There is ridiculous security in the lost and found. They have those security boxes like they do at some post offices, you can't open your door if the clerk's door is open. Only one can be open at a time. I had to pass my ID through that. Then I was told to sit and wait. A little later the guy came back with my bag and a form I had to fill out. Everything had to passed through that silly box with the one-way doors. But on the bright side I got my backpack back and it had everything in it!
I had to take the Metro North railroad to Norwalk but unfortunately that doesn't leave from Grand Central Terminal not Penn Station. I had an hour before the train left and I had one more vital thing to do, get coffee from Trader Joe's. I cannot face a morning without coffee. I should have had no trouble with time, it's just one subway stop away. I got there picked up the coffee and potatoes and got on the line that wasn't that long. It moved slower than any Trader Joe's line I'd ever been on. I have no idea why. I got a little worried about the timing. It's two trains up to Grand Central. I had bad timing with both. Still, I made it with a few minutes to spare. Good thing I knew exactly where I had to go.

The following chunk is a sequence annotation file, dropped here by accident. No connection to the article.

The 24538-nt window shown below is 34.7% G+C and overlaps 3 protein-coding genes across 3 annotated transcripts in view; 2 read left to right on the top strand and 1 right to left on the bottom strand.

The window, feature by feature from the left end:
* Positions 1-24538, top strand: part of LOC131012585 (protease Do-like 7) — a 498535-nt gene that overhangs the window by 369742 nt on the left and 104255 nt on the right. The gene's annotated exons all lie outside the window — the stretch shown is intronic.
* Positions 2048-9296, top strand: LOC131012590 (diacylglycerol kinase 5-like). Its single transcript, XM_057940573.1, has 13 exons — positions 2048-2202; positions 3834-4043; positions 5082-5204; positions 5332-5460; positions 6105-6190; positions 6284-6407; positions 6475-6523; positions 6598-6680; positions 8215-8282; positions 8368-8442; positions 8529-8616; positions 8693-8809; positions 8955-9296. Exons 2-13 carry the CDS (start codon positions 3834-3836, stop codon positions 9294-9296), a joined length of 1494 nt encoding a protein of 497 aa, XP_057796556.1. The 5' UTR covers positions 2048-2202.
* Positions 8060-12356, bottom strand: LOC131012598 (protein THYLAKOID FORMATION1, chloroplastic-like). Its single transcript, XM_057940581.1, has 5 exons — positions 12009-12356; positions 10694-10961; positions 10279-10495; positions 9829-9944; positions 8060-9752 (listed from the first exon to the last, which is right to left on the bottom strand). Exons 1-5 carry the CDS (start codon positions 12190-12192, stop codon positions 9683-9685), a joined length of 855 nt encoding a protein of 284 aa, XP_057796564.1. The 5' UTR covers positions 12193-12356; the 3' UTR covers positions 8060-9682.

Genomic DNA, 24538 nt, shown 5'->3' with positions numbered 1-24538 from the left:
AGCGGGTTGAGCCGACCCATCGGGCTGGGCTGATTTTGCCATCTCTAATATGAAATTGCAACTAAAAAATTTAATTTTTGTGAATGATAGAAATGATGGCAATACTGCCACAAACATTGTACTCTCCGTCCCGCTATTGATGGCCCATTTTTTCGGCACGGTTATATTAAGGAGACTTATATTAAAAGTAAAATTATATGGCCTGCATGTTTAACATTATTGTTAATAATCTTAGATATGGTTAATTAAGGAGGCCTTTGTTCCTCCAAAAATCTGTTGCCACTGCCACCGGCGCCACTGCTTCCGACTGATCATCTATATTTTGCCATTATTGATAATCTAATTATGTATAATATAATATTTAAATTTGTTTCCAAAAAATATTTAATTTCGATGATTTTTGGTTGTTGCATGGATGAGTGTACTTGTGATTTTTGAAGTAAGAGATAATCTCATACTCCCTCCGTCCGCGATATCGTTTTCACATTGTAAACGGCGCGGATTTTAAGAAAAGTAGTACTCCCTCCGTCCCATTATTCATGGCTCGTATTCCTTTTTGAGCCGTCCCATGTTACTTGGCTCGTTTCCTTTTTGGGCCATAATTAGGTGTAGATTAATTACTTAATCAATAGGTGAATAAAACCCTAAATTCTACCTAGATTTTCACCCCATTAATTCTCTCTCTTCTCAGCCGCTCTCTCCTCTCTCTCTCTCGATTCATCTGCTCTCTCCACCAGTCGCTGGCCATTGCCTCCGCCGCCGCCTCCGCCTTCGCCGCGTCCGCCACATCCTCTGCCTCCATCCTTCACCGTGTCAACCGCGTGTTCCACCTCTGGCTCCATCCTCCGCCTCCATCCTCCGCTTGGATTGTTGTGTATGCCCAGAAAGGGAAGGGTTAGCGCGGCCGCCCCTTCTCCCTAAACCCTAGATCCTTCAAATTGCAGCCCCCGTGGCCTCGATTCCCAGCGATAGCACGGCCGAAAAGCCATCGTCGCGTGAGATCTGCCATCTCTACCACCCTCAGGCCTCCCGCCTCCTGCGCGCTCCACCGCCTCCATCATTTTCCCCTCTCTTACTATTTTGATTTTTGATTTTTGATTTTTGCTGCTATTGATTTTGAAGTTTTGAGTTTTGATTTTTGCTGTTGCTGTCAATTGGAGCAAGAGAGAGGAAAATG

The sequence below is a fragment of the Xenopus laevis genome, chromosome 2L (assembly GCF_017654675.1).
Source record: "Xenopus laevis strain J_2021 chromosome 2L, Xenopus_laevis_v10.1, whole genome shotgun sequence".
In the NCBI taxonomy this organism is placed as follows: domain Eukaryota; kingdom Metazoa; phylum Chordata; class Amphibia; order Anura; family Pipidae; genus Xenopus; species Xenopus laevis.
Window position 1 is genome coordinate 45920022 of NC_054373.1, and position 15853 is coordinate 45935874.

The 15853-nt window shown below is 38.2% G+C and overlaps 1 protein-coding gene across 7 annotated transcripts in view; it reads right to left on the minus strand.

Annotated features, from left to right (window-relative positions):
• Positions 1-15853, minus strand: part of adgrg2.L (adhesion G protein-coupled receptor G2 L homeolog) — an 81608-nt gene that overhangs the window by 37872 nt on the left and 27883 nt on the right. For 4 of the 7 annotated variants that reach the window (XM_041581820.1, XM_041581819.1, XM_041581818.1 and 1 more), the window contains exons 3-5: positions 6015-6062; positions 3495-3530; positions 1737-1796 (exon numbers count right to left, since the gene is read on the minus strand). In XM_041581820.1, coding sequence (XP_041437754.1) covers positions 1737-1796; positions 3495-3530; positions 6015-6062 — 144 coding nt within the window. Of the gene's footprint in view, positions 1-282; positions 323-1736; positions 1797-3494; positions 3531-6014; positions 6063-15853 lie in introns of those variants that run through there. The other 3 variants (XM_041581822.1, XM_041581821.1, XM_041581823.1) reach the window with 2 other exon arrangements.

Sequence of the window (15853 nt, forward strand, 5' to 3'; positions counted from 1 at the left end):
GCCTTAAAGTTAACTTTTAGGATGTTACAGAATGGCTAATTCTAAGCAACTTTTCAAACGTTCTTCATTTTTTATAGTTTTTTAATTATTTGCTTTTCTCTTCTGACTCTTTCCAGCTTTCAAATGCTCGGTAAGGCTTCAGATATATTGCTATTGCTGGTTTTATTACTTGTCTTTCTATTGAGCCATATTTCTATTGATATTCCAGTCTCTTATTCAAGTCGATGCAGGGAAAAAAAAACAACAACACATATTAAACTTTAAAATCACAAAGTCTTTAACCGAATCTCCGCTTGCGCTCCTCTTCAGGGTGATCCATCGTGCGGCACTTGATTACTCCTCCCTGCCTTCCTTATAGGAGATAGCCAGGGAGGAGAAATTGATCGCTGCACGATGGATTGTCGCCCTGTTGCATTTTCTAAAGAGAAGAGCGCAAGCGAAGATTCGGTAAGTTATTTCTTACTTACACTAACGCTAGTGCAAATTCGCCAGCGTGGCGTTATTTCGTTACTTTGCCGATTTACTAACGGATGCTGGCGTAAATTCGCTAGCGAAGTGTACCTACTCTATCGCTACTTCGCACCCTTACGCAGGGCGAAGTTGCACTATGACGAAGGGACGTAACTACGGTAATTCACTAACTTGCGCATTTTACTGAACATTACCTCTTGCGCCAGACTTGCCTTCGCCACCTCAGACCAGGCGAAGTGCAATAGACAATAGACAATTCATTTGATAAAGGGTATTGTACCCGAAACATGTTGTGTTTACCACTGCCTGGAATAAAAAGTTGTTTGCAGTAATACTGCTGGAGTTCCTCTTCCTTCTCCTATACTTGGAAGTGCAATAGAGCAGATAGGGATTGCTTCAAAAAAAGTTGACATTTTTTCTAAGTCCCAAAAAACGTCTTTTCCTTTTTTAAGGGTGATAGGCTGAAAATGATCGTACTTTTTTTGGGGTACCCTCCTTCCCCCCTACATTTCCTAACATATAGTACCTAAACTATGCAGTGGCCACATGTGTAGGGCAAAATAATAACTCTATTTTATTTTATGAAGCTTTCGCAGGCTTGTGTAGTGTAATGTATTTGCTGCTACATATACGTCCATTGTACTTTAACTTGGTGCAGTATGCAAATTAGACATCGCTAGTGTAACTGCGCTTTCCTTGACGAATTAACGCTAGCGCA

Back to being sleepy. I fell asleep on the ride home. I woke up at the first stop, out of Manhattan, Greenwich CT. I heard the announcement that this was the train to New Haven and got nervous. "I'm on the train going the wrong direction, I'll never get home at a decent hour." I usually wake up with all my faculties but not then. I thought I was on my way home. I came to my senses but it was weird there till I did.
I didn't know who was picking me up at the train station till I saw Denny. I guess I need to give some backstory as I do every year on Pesach. I spend the holiday at the home of Louis and Sylvia, two of my sister Alison's oldest friends. They are not blood relatives but they are my once-a-year family. Nobody remembers how long we've been doing this but I'm thinking since about 1990. Denny and Marjorie are Sylvia and Louis's daughters. The other attendees are their friends and relatives. They are all my once-a-year family. I even have my name on my Haggadah.
Unfortunately, Louis was ill and had to stay in bed and miss the Seder. He usually leads the service but Marjorie and Denny stepped into the breach and did a great job.